Getting a genuine autograph of a living athlete or celebrity may be difficult, or at least expensive, but it is not impossible. Deceased athletes and celebrities are a different story. It comes as no surprise that the most-forged autographs include those of Babe Ruth, Elvis Presley, and The Beatles.
While Paul McCartney and Ringo Starr are still alive, it is no longer possible to get the autographs of all four members of The Beatles, and, as a result, any memorabilia signed by the four members is highly valued by collectors -- the most likely to be forged, as well. Perhaps the most famous athlete of all time, Babe Ruth, also has one of the most-forged signatures of any athlete or celebrity, living or deceased. Elvis Presley was a cultural phenomenon, much like The Beatles, and there are still thousands of fans seeking an authentic autograph of “The King.”
PSA/DNA Authentication Services released on Friday its 2012 PSA/DNA Autograph Report: The 10 Most Dangerous. The report includes a rundown of the most-forged autographs of athletes and celebrities. PSA/DNA authenticates and grades thousands of autographs and other collectibles and rejects several thousand of them each year.
Babe Ruth is the most-sought sports autograph for any collector and would be the centerpiece of any collection. According to PSA/DNA, even a mundane but authentic Ruth signature, say on a scrap of paper with faded ink, could fetch thousands of dollars. A baseball signed by The Bambino, with a PSA Mint 9.5+ grade, sold for $388,375 through Heritage Auctions in August, PSA/DNA reported. With such popularity, Ruth's signature is often forged, with the authenticator noting a nearly 60 percent rejection rate for all Ruth signatures.
Elvis is The King among nonsports celebrities whose autographs are most frequently forged. Due to Presley's untimely death at the age of 42, PSA/DNA noted there are not a lot of authentic signatures available to collectors. The Elvis market is a global one, and forgeries come from every corner of the globe, according to the authenticator. It pointed out that large numbers of forgeries have been traced to Germany and the Netherlands. An authentic autograph by Presley can set collectors back thousands of dollars, and many forgers want to capitalize on such a large market of collectors and fans.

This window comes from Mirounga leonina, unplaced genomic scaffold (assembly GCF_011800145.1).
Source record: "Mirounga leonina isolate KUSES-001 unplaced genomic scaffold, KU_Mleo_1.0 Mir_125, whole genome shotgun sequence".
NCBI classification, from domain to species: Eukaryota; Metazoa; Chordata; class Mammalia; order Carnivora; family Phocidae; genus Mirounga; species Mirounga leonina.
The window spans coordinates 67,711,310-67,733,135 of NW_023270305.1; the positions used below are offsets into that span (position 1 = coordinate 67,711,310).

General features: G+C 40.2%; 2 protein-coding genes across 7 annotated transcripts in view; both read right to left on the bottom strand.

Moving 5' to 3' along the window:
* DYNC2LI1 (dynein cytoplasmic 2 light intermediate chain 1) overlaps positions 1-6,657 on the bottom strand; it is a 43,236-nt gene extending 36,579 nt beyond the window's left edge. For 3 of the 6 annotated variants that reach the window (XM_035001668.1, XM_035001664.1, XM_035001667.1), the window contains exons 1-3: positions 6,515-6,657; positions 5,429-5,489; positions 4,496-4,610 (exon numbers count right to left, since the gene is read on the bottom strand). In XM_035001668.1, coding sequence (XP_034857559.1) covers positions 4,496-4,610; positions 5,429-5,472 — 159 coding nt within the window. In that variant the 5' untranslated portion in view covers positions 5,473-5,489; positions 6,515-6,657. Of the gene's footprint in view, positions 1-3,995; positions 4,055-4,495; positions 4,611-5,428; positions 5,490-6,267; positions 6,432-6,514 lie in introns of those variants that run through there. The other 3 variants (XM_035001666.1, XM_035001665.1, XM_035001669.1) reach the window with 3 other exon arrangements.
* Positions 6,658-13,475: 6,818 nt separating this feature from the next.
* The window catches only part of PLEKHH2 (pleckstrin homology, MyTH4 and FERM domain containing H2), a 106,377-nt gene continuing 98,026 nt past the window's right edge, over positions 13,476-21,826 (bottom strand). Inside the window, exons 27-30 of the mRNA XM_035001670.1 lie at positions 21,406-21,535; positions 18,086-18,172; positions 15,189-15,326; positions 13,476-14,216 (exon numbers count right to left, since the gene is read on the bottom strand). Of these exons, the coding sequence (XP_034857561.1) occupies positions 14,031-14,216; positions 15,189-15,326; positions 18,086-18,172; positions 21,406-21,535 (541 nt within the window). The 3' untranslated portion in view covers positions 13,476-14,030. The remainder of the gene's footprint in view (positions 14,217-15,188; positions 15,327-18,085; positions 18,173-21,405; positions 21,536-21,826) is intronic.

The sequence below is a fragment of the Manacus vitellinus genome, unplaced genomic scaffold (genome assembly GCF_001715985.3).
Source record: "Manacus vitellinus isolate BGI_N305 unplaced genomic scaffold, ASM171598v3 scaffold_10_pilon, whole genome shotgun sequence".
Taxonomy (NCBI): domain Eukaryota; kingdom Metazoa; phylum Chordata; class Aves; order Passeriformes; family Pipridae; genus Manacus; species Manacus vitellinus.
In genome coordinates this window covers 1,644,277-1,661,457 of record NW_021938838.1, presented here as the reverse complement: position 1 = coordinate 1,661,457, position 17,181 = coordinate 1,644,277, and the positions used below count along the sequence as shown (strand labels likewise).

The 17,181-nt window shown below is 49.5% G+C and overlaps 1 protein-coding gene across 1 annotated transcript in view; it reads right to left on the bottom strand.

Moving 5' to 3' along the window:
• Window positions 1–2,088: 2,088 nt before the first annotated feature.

The Beatles have the second most-forged autographs among nonsports celebrities, and PSA/DNA reported its members' autographs are the most-forged of any band. Considering The Beatles were around for only a decade, there was just no way supply could meet such huge demand. Autographs of The Beatles on a piece of paper can fetch $5,000, while signed photos can get $15,000 or more at auction, the authenticator said.
Not all forgeries are malicious. In fact, the idea of an autograph market is a comparatively recent occurrence, and many autographs were signed by secretaries who were responding to fan mail. PSA/DNA President Joe Orlando told Reuters: “There was absolutely no financial gain 50 years ago, and secretaries and assistants just wanted to make them happy. A lot of times, people stumble upon an old box of signed photographs in grandma's attic and don't know they're forged.”
Among athletes, the second most-forged autograph belongs to Lou Gehrig, who did not sign many autographs and could be considered ornery on a good day. Solo Gehrig autographs on a baseball are rare, PSA/DNA reported, and none have been found that would be considered in great condition. Mickey Mantle signed plenty of autographs, but there are even more forgeries out there. Mantle had two styles of signature, PSA/DNA said, one during his playing days, and one during his retirement -- and many forgers tend to fake Mantle's later style. A pair of living athletes, Michael Jordan and Muhammad Ali, round out the top five most-forged athlete signatures.
Among nonsports celebrities, an astronaut, a president, and the King of Pop round out the top five most-forged autographs, according to PSA/DNA. Neil Armstrong, who died this year, rarely signed any autographs, and finding an authentic signature from the first man on the moon is difficult. John F. Kennedy is the fourth most-forged autograph due to the policy of presidents having secretaries sign letters as well as the use of autopen, PSA/DNA reported. Michael Jackson is the fifth most-forged autograph due to his popularity and early death in 2009.
For the autographs of older celebrities, Orlando recommended looking for signed contracts, while for all autographs, he said collectors should buy from reputable dealers who use third-party authenticators to ensure the legitimacy of each autograph.